Aluminium Surface Finishes
In most scenarios, the natural finish and surface quality of aluminium can be used for many applications without any added surface finishing. However, there are cases in which aluminium requires different finishes. Finishes for aluminium are designed to either preserve an existing surface or promote a new surface that is more visually or functionally appealing. The primary reasons for a different surface finish could include aesthetic improvements, colour requirements, improved resistance, increased reflectivity, better surface structure and improved electrical insulation properties.
At Aluminium Trading, we offer a variety of different aluminium finishes, each with unique properties suited for specific applications.
As a metal, aluminium is susceptible to mechanical finishing processes commonly applied to other metals, and can usually be used with the same equipment without any disadvantage. However, to fully exploit the more unique characteristics of aluminium alloys, specialised equipment is desirable.
Generally, mechanical finishes apply processes which alter the metal by abrasion such as polishing, grinding, blasting, buffing or processes which apply the texture by mechanical force such as embossing or shot peening. When compared with steel, abrasive aluminium finishing processes need to take the relative softness of the aluminium into account, thus, lubrication and low application pressures are required.
A mill finish is the standard finish that aluminium has when it comes out of the mill. There is a wide range of uses and applications for a mill finish. This is the natural state of aluminium and no mechanical or chemical finishing has been added to the surface.
A Brushed Finish gives aluminium a distinctive look, as it retains some but not all of its lustre and is given a pattern of very fine lines parallel to the brushing direction. For this reason, it is commonly used in decorative applications.
Brushed finishes are popular in small appliances and whiteware, and feature largely in architecture and automotive design.
A Polished finish makes use of a mechanically abrasive process that creates a brushed or bright finish on the aluminium. Polishing is not a common process, but it presents different properties and benefits of aluminium. These include:
- Increased aesthetic appeal.
- Increased reflective properties.
- Reduce adhesion.
- Easier cleaning of the surface.
Chemical & Other Finishes
Chemical finishes rely on specific chemical reactions and are distinctive with aluminium. There are five principal classifications of chemical finishing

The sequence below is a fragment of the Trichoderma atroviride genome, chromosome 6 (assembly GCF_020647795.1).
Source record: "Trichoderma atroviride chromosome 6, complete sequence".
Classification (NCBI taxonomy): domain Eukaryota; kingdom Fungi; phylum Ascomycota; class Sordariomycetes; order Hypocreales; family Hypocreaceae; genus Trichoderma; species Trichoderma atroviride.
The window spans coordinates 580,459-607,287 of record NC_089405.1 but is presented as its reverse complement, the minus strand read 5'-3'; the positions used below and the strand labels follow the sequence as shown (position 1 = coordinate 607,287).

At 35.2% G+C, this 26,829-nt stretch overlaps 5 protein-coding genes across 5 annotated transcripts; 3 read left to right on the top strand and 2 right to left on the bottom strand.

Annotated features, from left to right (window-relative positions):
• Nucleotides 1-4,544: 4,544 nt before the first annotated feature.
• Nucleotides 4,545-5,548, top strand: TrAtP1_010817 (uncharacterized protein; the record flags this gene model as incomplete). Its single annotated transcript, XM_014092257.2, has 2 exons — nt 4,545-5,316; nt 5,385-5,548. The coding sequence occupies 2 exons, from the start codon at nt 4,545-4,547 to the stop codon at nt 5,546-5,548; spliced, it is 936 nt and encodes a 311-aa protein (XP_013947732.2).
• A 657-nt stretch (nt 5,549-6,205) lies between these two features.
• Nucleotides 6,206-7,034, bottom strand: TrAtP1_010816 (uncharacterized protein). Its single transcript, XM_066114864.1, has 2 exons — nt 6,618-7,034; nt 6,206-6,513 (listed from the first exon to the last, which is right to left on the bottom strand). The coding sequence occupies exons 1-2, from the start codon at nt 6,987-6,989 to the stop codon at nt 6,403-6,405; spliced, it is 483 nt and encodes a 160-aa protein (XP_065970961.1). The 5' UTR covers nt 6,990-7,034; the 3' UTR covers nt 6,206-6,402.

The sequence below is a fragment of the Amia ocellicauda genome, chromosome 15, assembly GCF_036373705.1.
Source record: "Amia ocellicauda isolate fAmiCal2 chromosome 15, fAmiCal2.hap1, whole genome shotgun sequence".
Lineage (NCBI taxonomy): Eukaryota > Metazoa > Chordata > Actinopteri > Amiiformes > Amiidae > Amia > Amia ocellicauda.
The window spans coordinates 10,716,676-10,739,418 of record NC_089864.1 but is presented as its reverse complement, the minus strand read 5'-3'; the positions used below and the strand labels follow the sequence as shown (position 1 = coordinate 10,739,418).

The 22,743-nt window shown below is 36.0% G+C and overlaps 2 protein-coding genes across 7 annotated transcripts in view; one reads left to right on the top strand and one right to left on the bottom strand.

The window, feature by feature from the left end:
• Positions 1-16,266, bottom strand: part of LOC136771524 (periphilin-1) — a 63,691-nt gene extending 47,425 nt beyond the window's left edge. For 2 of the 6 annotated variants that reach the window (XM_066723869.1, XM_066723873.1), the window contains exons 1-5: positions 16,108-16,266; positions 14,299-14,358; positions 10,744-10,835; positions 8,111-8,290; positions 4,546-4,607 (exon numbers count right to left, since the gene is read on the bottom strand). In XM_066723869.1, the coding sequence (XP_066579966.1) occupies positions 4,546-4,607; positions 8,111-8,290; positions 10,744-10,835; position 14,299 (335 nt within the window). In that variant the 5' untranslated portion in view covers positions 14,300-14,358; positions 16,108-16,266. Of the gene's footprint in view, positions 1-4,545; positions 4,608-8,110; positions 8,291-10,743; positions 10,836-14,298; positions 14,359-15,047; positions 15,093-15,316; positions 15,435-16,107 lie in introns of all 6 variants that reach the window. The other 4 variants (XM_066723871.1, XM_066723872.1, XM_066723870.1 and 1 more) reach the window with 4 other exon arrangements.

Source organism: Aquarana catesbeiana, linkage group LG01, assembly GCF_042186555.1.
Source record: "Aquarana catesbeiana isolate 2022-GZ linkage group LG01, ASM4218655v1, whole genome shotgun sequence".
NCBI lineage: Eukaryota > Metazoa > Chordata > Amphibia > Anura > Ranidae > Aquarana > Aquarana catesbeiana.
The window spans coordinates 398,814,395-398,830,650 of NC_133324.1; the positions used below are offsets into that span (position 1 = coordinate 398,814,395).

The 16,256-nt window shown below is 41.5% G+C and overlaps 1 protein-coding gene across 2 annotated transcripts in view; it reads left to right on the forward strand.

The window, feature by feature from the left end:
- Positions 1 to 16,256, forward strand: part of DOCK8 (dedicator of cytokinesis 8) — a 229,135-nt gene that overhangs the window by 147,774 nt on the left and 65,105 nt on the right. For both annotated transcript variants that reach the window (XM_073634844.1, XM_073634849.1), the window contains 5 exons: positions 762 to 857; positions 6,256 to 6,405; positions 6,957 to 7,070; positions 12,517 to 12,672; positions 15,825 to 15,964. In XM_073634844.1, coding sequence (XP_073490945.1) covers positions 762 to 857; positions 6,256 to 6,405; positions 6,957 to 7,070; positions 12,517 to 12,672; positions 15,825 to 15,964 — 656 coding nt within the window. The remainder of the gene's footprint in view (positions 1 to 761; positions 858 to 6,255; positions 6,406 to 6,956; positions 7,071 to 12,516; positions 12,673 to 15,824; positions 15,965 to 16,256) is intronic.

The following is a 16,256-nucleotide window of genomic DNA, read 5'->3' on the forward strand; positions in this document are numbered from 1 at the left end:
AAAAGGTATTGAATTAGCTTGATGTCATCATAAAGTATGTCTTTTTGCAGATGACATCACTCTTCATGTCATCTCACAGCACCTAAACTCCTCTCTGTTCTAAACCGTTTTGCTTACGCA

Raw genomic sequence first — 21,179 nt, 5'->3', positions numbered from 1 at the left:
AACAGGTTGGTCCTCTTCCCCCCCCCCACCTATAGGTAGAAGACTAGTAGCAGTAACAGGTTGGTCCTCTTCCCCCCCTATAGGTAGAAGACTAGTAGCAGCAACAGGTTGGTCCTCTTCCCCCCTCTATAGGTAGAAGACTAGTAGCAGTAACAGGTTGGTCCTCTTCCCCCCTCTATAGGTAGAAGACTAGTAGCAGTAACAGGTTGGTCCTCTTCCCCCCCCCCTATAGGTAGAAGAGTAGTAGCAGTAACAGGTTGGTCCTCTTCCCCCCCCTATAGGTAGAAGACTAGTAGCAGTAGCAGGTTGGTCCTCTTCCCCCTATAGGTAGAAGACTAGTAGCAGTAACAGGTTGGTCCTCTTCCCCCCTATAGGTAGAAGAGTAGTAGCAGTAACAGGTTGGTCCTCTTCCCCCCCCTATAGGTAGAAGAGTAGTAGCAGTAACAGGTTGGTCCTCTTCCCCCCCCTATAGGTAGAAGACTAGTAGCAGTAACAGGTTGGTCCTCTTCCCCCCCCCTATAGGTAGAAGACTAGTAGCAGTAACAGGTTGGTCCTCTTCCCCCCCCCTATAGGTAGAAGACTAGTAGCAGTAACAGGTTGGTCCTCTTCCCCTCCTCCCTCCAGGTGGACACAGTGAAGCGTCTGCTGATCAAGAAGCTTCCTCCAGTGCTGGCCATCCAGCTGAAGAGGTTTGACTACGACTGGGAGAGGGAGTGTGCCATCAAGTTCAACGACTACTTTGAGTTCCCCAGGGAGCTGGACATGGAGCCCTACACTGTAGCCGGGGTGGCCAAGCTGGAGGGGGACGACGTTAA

Chemical Cleaning – Treatments used to remove soils and oxides inhibitive to final finishing or other work operations.
Etching – Treatments designed to produce various degrees of surface mattness. Can also be a pre-treatment for other processes.
Chemical Brightening – Treatments designed to produce a high surface lustre.
Conversion Coatings – Treatments which promote surface films desirable for functional or aesthetic purposes.
Immersion Plating – Treatments which deposit a metallic surface coating.
Aluminium Trading offers the following chemical finishing options which may include one or more of the above-mentioned classifications:
In the pretreatment process, the aluminium is either etched or cleaned with an alkaline or acidic material before a pretreatment coating is applied. The applied coating enhances the adhesion of powder or paint and provides further resistance against corrosion.
Bright Dipping is an electro-brightening treatment that produces an extremely high lustre on aluminium. The bright dip process is always performed on raw aluminium and the harder tempered the alloy is, the brighter the resulting end product will be. Bright dip aluminium can achieve this high lustre by smoothening the aluminium surface at a microscopic level. It should be noted that bright dipping does not remove scratches or lines from the aluminium alloy.
When aluminium is exposed to air it immediately starts combining with the oxygen to form an inert protective layer of aluminium oxide. This layer of oxide is tiny, being only millionths of a centimetre thick.
Anodising is a method of creating a thicker layer of aluminium oxide to provide greater protection to the material. It is a controlled oxidation of the aluminium surface achieved by immersion in an electrolyte (usually diluted sulphuric acid) solution. Depending on the method, the original oxide layer will be removed from the aluminium before and a new oxide layer containing the desired colour and thickness will be applied.
Powder coating is a multi-stage process that creates a durable film or ‘coating’ on aluminium that can help meet stringent performance criteria. Furthermore, powder coating offers a virtually unlimited choice of colours and is very durable.
The aluminium to be coated is pre-treated in order to clean and prepare the surface to be sent through the spray booths. In the spray booths, an electro-statically charged powder is sprayed and attracted to the face of the aluminium to form an even coating. Once the aluminium is coated, it moves to a curing oven that melts or ‘cures’ the charged powder to form an even paint coating that adheres to the product’s surface. The generally recommended film thickness for powder coating aluminium is 60 microns.
Rigidised, Treadplate & Tread Bright
Our aluminium sheets can be supplied with a rigidised finish. Aluminium Trading stocks two standard patterns of rigidised sheet: 5WL (Rice) and 6WL Olive. Other patterns can be ordered on request (2WL, 10WG, 13SG etc.). Below are some visual examples showcasing our rigidised patterns and the difference between the Tread Bright and Treadplate patterns.